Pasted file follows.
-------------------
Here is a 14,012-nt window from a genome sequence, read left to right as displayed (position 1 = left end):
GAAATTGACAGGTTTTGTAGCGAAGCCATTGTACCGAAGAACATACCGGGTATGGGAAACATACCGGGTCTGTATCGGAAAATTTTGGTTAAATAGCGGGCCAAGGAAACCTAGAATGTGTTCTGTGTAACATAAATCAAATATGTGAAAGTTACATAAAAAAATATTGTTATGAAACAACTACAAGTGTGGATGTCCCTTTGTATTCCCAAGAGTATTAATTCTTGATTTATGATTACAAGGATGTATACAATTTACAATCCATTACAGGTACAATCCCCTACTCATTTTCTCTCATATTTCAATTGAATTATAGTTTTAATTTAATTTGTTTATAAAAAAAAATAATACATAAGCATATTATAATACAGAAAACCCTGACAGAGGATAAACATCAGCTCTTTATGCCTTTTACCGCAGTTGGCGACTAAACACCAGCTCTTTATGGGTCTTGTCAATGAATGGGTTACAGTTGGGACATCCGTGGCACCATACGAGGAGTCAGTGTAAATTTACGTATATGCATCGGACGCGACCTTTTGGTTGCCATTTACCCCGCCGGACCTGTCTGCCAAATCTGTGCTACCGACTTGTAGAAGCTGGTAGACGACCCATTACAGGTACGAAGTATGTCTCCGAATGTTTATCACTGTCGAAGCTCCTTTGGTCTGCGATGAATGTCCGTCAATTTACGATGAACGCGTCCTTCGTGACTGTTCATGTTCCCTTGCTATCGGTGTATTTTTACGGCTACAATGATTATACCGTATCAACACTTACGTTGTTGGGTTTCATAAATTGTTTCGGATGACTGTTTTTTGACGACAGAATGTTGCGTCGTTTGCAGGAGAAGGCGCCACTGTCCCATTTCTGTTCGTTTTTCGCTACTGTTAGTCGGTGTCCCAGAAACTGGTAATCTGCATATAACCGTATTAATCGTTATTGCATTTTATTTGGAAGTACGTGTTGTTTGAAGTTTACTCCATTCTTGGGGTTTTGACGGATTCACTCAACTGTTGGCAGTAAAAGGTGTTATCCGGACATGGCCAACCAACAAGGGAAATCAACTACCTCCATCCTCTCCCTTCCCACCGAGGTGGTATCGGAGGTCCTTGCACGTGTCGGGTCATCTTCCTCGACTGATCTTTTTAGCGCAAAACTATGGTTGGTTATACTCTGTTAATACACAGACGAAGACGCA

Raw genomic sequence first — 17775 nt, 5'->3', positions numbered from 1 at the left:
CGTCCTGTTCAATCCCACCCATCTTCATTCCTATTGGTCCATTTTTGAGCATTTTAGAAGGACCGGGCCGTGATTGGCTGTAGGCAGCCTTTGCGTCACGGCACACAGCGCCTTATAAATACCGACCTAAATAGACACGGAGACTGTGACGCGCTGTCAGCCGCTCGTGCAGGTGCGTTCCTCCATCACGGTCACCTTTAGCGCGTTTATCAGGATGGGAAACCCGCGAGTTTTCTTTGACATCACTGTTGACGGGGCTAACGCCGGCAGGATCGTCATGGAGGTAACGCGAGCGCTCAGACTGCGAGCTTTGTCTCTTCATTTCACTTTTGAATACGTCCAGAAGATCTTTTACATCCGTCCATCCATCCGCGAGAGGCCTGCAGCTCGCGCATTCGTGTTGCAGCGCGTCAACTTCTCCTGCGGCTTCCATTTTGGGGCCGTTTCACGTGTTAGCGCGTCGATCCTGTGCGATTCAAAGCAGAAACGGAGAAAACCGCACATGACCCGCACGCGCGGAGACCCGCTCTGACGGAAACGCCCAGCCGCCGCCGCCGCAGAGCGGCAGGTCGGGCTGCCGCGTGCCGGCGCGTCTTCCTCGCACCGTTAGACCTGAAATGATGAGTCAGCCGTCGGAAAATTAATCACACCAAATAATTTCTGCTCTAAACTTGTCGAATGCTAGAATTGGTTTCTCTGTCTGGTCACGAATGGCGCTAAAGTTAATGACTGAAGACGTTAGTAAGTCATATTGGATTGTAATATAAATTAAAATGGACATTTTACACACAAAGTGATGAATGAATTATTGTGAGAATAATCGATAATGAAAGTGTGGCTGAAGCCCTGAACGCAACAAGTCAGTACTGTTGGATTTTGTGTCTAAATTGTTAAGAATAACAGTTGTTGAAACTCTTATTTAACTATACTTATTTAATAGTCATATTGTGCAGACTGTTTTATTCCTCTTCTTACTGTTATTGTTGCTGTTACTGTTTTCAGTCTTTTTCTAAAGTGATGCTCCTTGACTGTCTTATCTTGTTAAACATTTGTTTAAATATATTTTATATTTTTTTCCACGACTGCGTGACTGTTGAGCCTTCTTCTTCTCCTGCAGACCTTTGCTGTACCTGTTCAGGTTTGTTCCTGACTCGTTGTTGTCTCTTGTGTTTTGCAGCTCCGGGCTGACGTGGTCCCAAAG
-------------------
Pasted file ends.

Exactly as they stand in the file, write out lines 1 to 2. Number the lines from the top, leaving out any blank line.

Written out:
Here is a 14,012-nt window from a genome sequence, read left to right as displayed (position 1 = left end):
GAAATTGACAGGTTTTGTAGCGAAGCCATTGTACCGAAGAACATACCGGGTATGGGAAACATACCGGGTCTGTATCGGAAAATTTTGGTTAAATAGCGGGCCAAGGAAACCTAGAATGTGTTCTGTGTAACATAAATCAAATATGTGAAAGTTACATAAAAAAATATTGTTATGAAACAACTACAAGTGTGGATGTCCCTTTGTATTCCCAAGAGTATTAATTCTTGATTTATGATTACAAGGATGTATACAATTTACAATCCATTACAGGTACAATCCCCTACTCATTTTCTCTCATATTTCAATTGAATTATAGTTTTAATTTAATTTGTTTATAAAAAAAAATAATACATAAGCATATTATAATACAGAAAACCCTGACAGAGGATAAACATCAGCTCTTTATGCCTTTTACCGCAGTTGGCGACTAAACACCAGCTCTTTATGGGTCTTGTCAATGAATGGGTTACAGTTGGGACATCCGTGGCACCATACGAGGAGTCAGTGTAAATTTACGTATATGCATCGGACGCGACCTTTTGGTTGCCATTTACCCCGCCGGACCTGTCTGCCAAATCTGTGCTACCGACTTGTAGAAGCTGGTAGACGACCCATTACAGGTACGAAGTATGTCTCCGAATGTTTATCACTGTCGAAGCTCCTTTGGTCTGCGATGAATGTCCGTCAATTTACGATGAACGCGTCCTTCGTGACTGTTCATGTTCCCTTGCTATCGGTGTATTTTTACGGCTACAATGATTATACCGTATCAACACTTACGTTGTTGGGTTTCATAAATTGTTTCGGATGACTGTTTTTTGACGACAGAATGTTGCGTCGTTTGCAGGAGAAGGCGCCACTGTCCCATTTCTGTTCGTTTTTCGCTACTGTTAGTCGGTGTCCCAGAAACTGGTAATCTGCATATAACCGTATTAATCGTTATTGCATTTTATTTGGAAGTACGTGTTGTTTGAAGTTTACTCCATTCTTGGGGTTTTGACGGATTCACTCAACTGTTGGCAGTAAAAGGTGTTATCCGGACATGGCCAACCAACAAGGGAAATCAACTACCTCCATCCTCTCCCTTCCCACCGAGGTGGTATCGGAGGTCCTTGCACGTGTCGGGTCATCTTCCTCGACTGATCTTTTTAGCGCAAAACTATGGTTGGTTATACTCTGTTAATACACAGACGAAGACGCA